A while ago I had an interesting discussion with someone running VMware NSX on top of VXLAN+EVPN fabric - a pretty common scenario considering:
- NSX’s insistence on having all VXLAN uplink from the same server in the same subnet;
- Data center switching vendors being on a lemming-like run praising EVPN+VXLAN;
- Non-FANG environments being somewhat reluctant to connect a server to a single switch.
His fabric was running well… apart from the weird times when someone started tons of new VMs. In those moments multicast traffic generated by NSX-V to flood all the ARPs and gratuitous ARPs generated by the newly-started VMs killed the control plane of ToR switches resulting in lost BGP sessions (and a widespread disaster).
2019-10-10: Made the all uplinks claim more explicit. Also inserted the information about default settings.
We had quite intricate discussions of (inadequacy of) Control-Plane Protection implemented by the vendor he was using, and finally it dawned on me: maybe CoPP doesn’t work because the multicasts are SUPPOSED to get to the switch CPU.
After that it was pretty easy to identify the culprit: someone configured 126.96.36.199/24 as the multicast range used for NSX-V VXLAN BUM flooding. When looking through the IANA list of addresses in that range it’s quite easy to see what’s going on: every host should listen to 188.8.131.52 and all routers should listen to 184.108.40.206 (plus a few others).
It’s easy to start pointing fingers: VMware should never accept 220.127.116.11/24 as the multicast range, the NSX administrators should know about reserved multicast ranges etc… but in reality, whoever coded the NSX GUI blindly followed the “top nibble must be 0xE” recipe, and the sysadmins probably followed the help screen saying “enter a range between 18.104.22.168 and 22.214.171.124”.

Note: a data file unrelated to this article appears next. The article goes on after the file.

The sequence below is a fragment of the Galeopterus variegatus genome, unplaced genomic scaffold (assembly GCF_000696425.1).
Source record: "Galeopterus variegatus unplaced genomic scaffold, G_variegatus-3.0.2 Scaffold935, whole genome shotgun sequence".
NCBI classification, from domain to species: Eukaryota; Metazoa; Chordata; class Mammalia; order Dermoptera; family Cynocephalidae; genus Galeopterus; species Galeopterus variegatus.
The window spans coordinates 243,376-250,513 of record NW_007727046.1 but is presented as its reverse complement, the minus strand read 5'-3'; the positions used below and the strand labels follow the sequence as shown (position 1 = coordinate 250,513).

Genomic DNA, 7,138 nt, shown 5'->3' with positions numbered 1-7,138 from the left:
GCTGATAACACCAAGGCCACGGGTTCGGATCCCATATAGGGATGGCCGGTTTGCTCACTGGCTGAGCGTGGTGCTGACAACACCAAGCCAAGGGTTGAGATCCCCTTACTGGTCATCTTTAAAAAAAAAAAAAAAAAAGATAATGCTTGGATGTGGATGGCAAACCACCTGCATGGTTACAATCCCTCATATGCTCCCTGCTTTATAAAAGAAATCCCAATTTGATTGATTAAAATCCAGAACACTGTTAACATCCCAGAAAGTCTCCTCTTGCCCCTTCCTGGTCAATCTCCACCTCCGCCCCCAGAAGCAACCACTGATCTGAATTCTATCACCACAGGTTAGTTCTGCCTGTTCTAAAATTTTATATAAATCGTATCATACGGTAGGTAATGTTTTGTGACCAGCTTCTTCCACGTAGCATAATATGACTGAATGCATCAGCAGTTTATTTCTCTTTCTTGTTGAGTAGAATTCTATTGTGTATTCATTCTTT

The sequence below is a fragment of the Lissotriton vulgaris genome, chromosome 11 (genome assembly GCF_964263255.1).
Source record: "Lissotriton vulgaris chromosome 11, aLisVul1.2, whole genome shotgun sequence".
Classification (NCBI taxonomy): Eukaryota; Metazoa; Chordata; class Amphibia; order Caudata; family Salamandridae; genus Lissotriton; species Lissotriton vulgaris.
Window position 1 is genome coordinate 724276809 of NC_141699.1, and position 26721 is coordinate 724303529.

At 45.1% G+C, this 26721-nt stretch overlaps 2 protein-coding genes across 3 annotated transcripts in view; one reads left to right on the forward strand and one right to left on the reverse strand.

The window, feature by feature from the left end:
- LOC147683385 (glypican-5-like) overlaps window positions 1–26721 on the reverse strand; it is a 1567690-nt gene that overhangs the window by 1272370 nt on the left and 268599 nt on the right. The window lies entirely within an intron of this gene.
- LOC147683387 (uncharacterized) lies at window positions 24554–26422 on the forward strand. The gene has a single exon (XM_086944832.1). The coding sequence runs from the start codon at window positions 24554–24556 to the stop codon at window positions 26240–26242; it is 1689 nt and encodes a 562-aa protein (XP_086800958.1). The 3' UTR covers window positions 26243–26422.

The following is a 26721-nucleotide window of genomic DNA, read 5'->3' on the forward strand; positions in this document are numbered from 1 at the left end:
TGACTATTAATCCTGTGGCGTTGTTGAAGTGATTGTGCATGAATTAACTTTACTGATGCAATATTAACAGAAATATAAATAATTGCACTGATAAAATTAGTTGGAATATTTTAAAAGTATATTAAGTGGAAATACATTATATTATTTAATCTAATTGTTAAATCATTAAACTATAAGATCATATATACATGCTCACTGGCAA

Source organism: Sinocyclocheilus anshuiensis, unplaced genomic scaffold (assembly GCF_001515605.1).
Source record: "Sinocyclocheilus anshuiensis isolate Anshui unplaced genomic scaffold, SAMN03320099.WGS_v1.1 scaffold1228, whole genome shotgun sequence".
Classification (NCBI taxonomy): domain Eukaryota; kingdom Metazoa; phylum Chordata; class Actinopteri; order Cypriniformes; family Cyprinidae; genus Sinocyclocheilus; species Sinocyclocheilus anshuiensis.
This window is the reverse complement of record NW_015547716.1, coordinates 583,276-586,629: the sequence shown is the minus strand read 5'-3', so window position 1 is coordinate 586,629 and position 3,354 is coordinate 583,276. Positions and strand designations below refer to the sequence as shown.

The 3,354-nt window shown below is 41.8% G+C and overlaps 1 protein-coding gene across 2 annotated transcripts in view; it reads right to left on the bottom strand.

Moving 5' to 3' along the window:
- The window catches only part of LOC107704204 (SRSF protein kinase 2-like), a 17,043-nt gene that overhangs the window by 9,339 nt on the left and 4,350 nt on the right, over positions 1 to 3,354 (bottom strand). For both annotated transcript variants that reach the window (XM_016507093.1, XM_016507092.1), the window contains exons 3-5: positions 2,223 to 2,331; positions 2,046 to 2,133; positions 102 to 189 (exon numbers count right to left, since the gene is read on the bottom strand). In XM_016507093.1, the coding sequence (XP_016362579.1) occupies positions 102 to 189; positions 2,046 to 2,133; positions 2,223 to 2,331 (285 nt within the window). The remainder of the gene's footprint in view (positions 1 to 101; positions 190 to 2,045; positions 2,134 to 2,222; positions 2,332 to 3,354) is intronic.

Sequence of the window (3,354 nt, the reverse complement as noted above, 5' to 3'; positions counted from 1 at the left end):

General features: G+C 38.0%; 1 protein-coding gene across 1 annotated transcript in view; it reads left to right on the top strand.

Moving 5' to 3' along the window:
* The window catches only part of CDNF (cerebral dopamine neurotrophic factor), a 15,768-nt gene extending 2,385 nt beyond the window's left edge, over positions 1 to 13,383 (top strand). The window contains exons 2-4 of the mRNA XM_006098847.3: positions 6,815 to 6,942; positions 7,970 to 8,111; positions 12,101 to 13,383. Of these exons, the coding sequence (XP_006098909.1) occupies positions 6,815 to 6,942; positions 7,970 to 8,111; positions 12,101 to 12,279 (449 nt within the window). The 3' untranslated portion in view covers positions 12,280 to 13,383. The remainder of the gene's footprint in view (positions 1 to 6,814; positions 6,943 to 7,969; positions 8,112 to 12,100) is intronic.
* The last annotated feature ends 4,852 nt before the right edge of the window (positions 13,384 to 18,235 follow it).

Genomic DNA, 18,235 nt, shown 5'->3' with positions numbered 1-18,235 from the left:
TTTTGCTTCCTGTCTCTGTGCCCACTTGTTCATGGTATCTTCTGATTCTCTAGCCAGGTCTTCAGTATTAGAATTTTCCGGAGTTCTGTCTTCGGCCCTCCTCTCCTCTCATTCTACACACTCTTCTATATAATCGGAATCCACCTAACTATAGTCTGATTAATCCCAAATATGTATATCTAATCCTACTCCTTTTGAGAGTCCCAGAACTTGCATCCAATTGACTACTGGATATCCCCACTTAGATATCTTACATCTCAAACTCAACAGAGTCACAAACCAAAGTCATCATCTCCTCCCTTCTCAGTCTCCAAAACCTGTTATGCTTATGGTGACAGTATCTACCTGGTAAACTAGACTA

A friend working for VMware pointed out that they recommended using unicast mode for years, and that the default flooding mode is now Unicast (it was Hybrid mode in earlier releases), so it looks like there were a few things going wrong in that environment.
Moral of the story: when deploying a new technology, it helps to understand how it really works (and NSX-V design guides are pretty good)… or you could ask someone who does (hint: in this case the fellow networking engineer ;).
Want to know more about VMware NSX? I covered NSX-V details last year, and will start deep dive into NSX-T in November 2019. All you need to join the live sessions or enjoy the existing NSX content is a Standard ipSpace.net Subscription.